Shasta Daisy
Leucanthemum x superbum 'Snow Lady'

Family: Asteraceae (ass-ter-AY-see-ee) (Info)
Genus: Leucanthemum (lew-KANTH-ih-mum) (Info)
Species: x superbum (soo-PER-bum) (Info)
Cultivar: Snow Lady
Synonym:Chrysanthemum x superbum
Synonym:Chrysanthemum maximum

Category:

Perennials

Height:

6-12 in. (15-30 cm)

Spacing:

12-15 in. (30-38 cm)

Hardiness:

USDA Zone 5a: to -28.8 C (-20 F)

USDA Zone 5b: to -26.1 C (-15 F)

USDA Zone 6a: to -23.3 C (-10 F)

USDA Zone 6b: to -20.5 C (-5 F)

USDA Zone 7a: to -17.7 C (0 F)

USDA Zone 7b: to -14.9 C (5 F)

USDA Zone 8a: to -12.2 C (10 F)

USDA Zone 8b: to -9.4 C (15 F)

USDA Zone 9a: to -6.6 C (20 F)

USDA Zone 9b: to -3.8 C (25 F)

Sun Exposure:

Full Sun

Danger:

Unknown - Tell us

Bloom Color:

White/Near White

Bloom Time:

Late Spring/Early Summer

Mid Summer

Late Summer/Early Fall

Mid Fall

Late Fall/Early Winter

Blooms repeatedly

Foliage:

Shiny/Glossy-Textured

Leathery-Textured

Other details:

Average Water Needs; Water regularly; do not overwater

Flowers are good for cutting

Soil pH requirements:

Unknown - Tell us

Patent Information:

Unknown - Tell us

Propagation Methods:

From seed; direct sow outdoors in fall

From seed; sow indoors before last frost

From seed; direct sow after last frost

Seed Collecting:

Unknown - Tell us

Regional

This plant has been said to grow in the following regions:

Elk Grove, California

Glen Avon, California

Redding, California

San Clemente, California

San Jose, California

Santa Barbara, California

Santa Clara, California

Greeley, Colorado

Delmar, Delaware

Chicago, Illinois

Chesterton, Indiana

Des Moines, Iowa

Otis, Massachusetts

Scottville, Michigan

Albertville, Minnesota

Belton, Missouri

Omaha, Nebraska

Concord, North Carolina

Cleveland, Ohio

Parkesburg, Pennsylvania

Rowlett, Texas

Kalama, Washington

Spokane, Washington

show all

Gardeners' Notes:

3
positives
1
neutral
0
negatives
RatingContent
Positive

On May 4, 2013, jwptaurus from Delmar, DE wrote:

I purchased "Snow Lady" in a a 4" pot last year from a local nursery. It bloomed in midsummer for a couple weeks, then again in early September. The plant never seemed to spread out more than 8" or so and seemed to die off at the end of September. It has popped up again this spring, and it looks like a second one is coming up right next to it! Hoping for a longer bloom period this year and maybe a little more spread.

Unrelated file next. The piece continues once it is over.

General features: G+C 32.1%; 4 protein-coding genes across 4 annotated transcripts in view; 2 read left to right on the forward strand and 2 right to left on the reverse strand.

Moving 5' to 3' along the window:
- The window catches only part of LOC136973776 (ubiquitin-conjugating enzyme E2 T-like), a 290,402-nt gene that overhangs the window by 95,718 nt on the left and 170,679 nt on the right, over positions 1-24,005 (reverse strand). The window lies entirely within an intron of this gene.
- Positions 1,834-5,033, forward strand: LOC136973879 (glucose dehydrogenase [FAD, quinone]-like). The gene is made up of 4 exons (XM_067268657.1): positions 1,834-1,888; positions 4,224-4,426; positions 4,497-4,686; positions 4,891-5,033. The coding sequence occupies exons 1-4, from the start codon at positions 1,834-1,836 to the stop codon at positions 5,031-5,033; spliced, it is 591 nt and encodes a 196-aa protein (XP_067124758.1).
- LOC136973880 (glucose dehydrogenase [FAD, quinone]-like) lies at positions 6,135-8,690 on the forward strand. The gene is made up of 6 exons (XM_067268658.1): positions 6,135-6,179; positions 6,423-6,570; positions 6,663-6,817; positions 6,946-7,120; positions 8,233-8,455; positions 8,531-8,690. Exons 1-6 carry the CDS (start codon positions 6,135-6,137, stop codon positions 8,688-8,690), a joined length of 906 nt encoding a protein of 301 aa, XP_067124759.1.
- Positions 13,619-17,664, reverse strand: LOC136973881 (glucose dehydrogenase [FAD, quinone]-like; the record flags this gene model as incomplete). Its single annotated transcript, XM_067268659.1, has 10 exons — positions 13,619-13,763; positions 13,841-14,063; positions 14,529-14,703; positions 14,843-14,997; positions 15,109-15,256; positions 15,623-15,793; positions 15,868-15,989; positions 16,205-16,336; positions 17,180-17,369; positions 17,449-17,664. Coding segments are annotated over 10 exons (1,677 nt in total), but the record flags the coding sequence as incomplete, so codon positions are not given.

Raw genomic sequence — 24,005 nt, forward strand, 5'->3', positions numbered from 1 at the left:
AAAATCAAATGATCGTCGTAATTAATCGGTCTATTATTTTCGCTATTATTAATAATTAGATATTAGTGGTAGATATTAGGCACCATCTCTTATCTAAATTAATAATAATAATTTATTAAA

Positive

On Jul 29, 2005, reets3587 from Cleveland, OH wrote:

I planted these in the summer of 2004. I purchased them from our local garden center. They came up this late spring and were quite a treat. Many flowers that make beautiful cut flowers. I may be getting a second flowering as lots of new leaves are forming. (almost August!). This summer they are compact but look like they may start to spread. I like them because they are low growing.

Neutral

On Jul 22, 2004, nrgxtc from San Clemente, CA wrote:

My mother got a couple of plants from a friend that lived next door. Both live in Redding (Northern) California. The plants seemed healthy and bloomed nicely once a year in late spring and appeared to die off each winter (they come back on their own in force next spring). The plant likes to spred out and take over so mom separated a bunch off for my Grandma's garden in San Clemente (Southern) California. In my grandma's garden, the Shasta Daisy seems almost like a different plant. The blooms come three times (if you cut the dead heads off) a year. Also the plant is taller, stronger looking and the blooms are almost twice as big. Mom thinks it is because Redding gets so hot in the summer. Shasta Daisys love water. In So Cal we cut them to the ground at the end of the last blooming at the be... read more

Positive

On Jun 30, 2004, jhyshark from Scottville, MI (Zone 4b) wrote:

Raised some from seed last year. They are just getting ready to bloom this year. (July 1)